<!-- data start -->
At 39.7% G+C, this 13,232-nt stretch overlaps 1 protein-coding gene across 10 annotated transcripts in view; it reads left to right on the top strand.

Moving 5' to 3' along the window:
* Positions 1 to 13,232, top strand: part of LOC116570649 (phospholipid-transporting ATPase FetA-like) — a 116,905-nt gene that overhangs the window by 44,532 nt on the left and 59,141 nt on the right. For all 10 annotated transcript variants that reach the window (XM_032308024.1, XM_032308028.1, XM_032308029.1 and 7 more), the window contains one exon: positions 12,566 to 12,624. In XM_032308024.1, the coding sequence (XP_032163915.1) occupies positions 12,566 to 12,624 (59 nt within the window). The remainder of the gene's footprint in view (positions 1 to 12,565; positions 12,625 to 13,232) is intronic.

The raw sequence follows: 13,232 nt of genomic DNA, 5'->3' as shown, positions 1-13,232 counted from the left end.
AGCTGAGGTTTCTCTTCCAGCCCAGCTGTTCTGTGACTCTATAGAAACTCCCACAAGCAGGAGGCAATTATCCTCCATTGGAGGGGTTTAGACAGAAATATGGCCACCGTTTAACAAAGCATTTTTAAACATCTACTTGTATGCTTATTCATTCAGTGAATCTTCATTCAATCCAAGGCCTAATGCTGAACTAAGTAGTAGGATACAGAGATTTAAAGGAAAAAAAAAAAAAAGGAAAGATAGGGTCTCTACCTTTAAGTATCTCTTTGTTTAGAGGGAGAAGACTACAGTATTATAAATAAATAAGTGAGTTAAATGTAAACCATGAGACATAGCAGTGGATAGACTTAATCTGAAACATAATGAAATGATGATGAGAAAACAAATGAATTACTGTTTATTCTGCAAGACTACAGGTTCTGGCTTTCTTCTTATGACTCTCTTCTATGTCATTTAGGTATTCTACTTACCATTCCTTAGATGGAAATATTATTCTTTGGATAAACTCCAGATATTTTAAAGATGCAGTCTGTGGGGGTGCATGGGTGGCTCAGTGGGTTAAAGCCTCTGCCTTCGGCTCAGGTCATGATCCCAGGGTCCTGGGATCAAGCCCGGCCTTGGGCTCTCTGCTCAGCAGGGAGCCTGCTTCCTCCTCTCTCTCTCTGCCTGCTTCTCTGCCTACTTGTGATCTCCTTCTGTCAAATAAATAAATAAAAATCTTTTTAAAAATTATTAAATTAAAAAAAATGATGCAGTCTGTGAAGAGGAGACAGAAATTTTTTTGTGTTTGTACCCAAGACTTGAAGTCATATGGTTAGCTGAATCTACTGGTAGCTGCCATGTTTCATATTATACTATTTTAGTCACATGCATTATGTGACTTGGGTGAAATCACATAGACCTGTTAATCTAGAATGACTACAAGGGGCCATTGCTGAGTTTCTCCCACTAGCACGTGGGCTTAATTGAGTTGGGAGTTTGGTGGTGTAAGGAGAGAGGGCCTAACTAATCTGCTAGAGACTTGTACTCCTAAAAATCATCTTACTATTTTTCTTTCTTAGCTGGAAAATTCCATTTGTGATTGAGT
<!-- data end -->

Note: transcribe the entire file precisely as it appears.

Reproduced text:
At 39.7% G+C, this 13,232-nt stretch overlaps 1 protein-coding gene across 10 annotated transcripts in view; it reads left to right on the top strand.

Moving 5' to 3' along the window:
* Positions 1 to 13,232, top strand: part of LOC116570649 (phospholipid-transporting ATPase FetA-like) — a 116,905-nt gene that overhangs the window by 44,532 nt on the left and 59,141 nt on the right. For all 10 annotated transcript variants that reach the window (XM_032308024.1, XM_032308028.1, XM_032308029.1 and 7 more), the window contains one exon: positions 12,566 to 12,624. In XM_032308024.1, the coding sequence (XP_032163915.1) occupies positions 12,566 to 12,624 (59 nt within the window). The remainder of the gene's footprint in view (positions 1 to 12,565; positions 12,625 to 13,232) is intronic.

The raw sequence follows: 13,232 nt of genomic DNA, 5'->3' as shown, positions 1-13,232 counted from the left end.
AGCTGAGGTTTCTCTTCCAGCCCAGCTGTTCTGTGACTCTATAGAAACTCCCACAAGCAGGAGGCAATTATCCTCCATTGGAGGGGTTTAGACAGAAATATGGCCACCGTTTAACAAAGCATTTTTAAACATCTACTTGTATGCTTATTCATTCAGTGAATCTTCATTCAATCCAAGGCCTAATGCTGAACTAAGTAGTAGGATACAGAGATTTAAAGGAAAAAAAAAAAAAAGGAAAGATAGGGTCTCTACCTTTAAGTATCTCTTTGTTTAGAGGGAGAAGACTACAGTATTATAAATAAATAAGTGAGTTAAATGTAAACCATGAGACATAGCAGTGGATAGACTTAATCTGAAACATAATGAAATGATGATGAGAAAACAAATGAATTACTGTTTATTCTGCAAGACTACAGGTTCTGGCTTTCTTCTTATGACTCTCTTCTATGTCATTTAGGTATTCTACTTACCATTCCTTAGATGGAAATATTATTCTTTGGATAAACTCCAGATATTTTAAAGATGCAGTCTGTGGGGGTGCATGGGTGGCTCAGTGGGTTAAAGCCTCTGCCTTCGGCTCAGGTCATGATCCCAGGGTCCTGGGATCAAGCCCGGCCTTGGGCTCTCTGCTCAGCAGGGAGCCTGCTTCCTCCTCTCTCTCTCTGCCTGCTTCTCTGCCTACTTGTGATCTCCTTCTGTCAAATAAATAAATAAAAATCTTTTTAAAAATTATTAAATTAAAAAAAATGATGCAGTCTGTGAAGAGGAGACAGAAATTTTTTTGTGTTTGTACCCAAGACTTGAAGTCATATGGTTAGCTGAATCTACTGGTAGCTGCCATGTTTCATATTATACTATTTTAGTCACATGCATTATGTGACTTGGGTGAAATCACATAGACCTGTTAATCTAGAATGACTACAAGGGGCCATTGCTGAGTTTCTCCCACTAGCACGTGGGCTTAATTGAGTTGGGAGTTTGGTGGTGTAAGGAGAGAGGGCCTAACTAATCTGCTAGAGACTTGTACTCCTAAAAATCATCTTACTATTTTTCTTTCTTAGCTGGAAAATTCCATTTGTGATTGAGT